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It's not a miracle: 40 years of hard work turned China into a powerhouse

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The achievement of the past 40 years was not a miracle; it was the hard work of more than a billion people that made it happen, Carl Benjaminsen, an editor and radio host at China Radio International, China Media Group, said.

By Carl Benjaminsen

China PlusUpdated: December 14, 2018

About a year ago, I was having dinner at a Vietnamese restaurant in Sanlitun, a trendy part of central Beijing with shopping malls packed with international brands. With me were Italian and French friends who'd come to China on a government scholarship to study filmmaking.

The photocopy of the secret contract signed by Yan Hongchang and 17 other Xiaogang villagers in 1978 is kept at a museum in memorial of the reformed contract system. [Photo by Zhang Jiaqi/China SCIO]

At the restaurant, a woman in her mid-50s came over and asked if we'd take a photo with her mother. We obliged, and started chatting with them. Her mother, who was in her 70s, was on her first visit to Beijing and wanted a photo with us because this was the first chance she'd had to chat with people from overseas. And her visit to Beijing encompassed a few other firsts. Her first plane flight. Her first visit to a big city. It was, in fact, her first trip outside her rural county in Sichuan Province.

Our perfectly ordinary encounter would have been implausible forty years ago. Only a tiny number of people from overseas were living in China then. The country's domestic film industry took in $4.6 billion at the box office last year, but in the 1970s you wouldn't have come here to study film, as the industry was stagnant and little better than dead. And although today China and Vietnam are trading partners to the tune of $100 billion dollars last year, in 1979 they would faceoff on the battlefield.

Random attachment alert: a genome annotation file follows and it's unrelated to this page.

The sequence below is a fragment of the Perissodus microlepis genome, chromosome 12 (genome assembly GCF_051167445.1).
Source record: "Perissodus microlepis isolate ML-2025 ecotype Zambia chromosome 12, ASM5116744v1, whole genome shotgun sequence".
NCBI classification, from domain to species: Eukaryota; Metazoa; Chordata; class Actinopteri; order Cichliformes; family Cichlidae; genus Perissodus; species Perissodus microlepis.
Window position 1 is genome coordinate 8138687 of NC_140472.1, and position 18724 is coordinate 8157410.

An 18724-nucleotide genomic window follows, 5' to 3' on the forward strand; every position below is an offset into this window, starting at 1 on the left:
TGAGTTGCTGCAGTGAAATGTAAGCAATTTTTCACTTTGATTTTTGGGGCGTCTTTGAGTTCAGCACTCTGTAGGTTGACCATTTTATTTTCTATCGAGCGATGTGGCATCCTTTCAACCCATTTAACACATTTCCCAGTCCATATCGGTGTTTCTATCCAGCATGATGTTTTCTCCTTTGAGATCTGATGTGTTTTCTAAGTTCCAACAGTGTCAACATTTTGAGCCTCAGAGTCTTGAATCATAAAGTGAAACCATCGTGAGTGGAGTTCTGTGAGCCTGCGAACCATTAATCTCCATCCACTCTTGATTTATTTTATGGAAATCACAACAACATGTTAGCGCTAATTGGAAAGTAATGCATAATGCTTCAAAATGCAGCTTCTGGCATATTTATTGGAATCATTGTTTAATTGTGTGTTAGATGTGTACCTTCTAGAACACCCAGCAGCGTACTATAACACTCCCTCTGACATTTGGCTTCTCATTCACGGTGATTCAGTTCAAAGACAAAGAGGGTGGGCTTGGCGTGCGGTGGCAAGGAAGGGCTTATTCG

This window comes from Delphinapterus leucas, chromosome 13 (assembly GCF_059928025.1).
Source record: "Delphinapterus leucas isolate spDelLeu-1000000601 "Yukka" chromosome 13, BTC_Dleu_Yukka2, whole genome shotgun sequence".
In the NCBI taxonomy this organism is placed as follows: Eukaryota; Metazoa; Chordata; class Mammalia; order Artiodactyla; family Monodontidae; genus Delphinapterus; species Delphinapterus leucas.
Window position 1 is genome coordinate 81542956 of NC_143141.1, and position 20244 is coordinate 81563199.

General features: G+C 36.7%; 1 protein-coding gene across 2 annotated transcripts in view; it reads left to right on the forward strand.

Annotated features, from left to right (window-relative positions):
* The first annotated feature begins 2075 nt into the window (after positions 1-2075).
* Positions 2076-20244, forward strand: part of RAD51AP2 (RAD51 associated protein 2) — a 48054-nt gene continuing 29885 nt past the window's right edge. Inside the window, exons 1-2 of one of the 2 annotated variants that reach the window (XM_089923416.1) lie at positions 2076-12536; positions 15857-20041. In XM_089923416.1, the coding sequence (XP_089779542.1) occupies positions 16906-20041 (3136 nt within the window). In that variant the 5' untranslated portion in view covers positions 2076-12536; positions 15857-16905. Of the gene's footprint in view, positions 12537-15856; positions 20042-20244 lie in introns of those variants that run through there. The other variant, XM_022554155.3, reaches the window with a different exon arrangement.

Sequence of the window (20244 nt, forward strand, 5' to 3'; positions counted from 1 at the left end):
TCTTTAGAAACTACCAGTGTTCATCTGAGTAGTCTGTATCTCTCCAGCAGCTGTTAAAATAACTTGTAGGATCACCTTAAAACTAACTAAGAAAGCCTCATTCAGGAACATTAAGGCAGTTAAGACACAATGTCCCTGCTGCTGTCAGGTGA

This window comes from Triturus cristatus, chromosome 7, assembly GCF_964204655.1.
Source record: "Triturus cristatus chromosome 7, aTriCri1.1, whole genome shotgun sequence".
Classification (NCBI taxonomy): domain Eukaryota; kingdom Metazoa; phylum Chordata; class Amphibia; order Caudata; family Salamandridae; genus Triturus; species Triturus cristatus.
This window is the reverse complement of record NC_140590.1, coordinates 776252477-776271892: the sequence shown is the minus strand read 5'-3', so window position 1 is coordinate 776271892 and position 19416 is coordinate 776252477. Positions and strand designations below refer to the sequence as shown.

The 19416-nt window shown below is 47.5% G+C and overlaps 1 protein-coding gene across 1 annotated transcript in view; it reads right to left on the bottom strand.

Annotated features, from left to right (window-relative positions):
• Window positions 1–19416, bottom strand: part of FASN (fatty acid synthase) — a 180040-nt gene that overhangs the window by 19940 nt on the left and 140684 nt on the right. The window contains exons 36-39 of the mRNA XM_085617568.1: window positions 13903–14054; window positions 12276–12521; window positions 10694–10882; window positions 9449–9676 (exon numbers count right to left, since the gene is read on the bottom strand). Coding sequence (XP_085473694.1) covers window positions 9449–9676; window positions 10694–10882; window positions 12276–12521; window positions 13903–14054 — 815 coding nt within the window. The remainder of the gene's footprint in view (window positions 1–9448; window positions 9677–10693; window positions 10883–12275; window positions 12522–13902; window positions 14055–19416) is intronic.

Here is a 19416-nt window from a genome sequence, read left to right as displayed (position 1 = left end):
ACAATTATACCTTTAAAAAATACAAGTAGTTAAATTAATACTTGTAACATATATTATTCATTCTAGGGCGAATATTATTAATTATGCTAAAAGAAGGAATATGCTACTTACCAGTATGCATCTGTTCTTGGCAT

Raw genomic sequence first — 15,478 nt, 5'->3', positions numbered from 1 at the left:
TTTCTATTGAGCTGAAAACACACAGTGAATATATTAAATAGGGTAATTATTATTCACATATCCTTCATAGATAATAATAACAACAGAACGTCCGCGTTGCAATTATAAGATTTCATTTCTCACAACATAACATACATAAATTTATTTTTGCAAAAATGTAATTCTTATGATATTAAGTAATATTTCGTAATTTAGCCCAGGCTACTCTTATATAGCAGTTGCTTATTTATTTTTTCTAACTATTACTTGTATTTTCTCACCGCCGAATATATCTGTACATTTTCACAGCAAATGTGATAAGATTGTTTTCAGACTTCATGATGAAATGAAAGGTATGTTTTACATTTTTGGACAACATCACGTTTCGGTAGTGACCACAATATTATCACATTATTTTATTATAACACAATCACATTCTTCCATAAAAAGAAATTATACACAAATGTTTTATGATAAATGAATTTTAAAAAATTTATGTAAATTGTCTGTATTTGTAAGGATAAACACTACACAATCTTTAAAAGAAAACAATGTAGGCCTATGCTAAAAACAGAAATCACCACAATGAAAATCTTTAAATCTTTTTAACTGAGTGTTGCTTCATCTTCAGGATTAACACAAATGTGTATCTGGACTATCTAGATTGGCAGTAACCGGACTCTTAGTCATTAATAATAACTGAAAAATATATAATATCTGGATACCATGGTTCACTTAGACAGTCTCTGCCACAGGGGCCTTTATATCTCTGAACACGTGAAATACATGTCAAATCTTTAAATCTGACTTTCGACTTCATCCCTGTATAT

The extraordinary changes that have taken place in the lives of the two people we met that night were due in no small part to the determination of another Sichuan local, Deng Xiaoping. He led the push to bring a decade of nationwide turmoil to an end with a five-day meeting of the Communist Party of China (CPC) at the Jingxi Hotel in western Beijing on December 22, 1978. The communique that followed the meeting spoke of a shift to "socialist modernization", "the rapid development of production", and "acting in accordance with economic laws and attaching importance to the role of the law of value." It was the start of China's policy of reform and opening up.

As it happens, the next big step forward was taken far from the capital, in a small village called Xiaogang. Its residents were desperately poor, food was in short supply, and that year's harvest was dismal. The villagers agreed to secretly split up their collective farmland. Each family would manage one small plot, and they could keep what they grew beyond their share of the village's production quota. In the context of decades of collectivization and a tightly-controlled command economy, this was an idea so dangerous that they each signed a pact saying they'd look after the children of any farmer punished – perhaps even executed – if their plan was uncovered. The next year, the same land, farmed with the same tools, and growing the same crops, produced a harvest bigger than the previous five years combined. Instead of being punished, the village's approach spread across the country.

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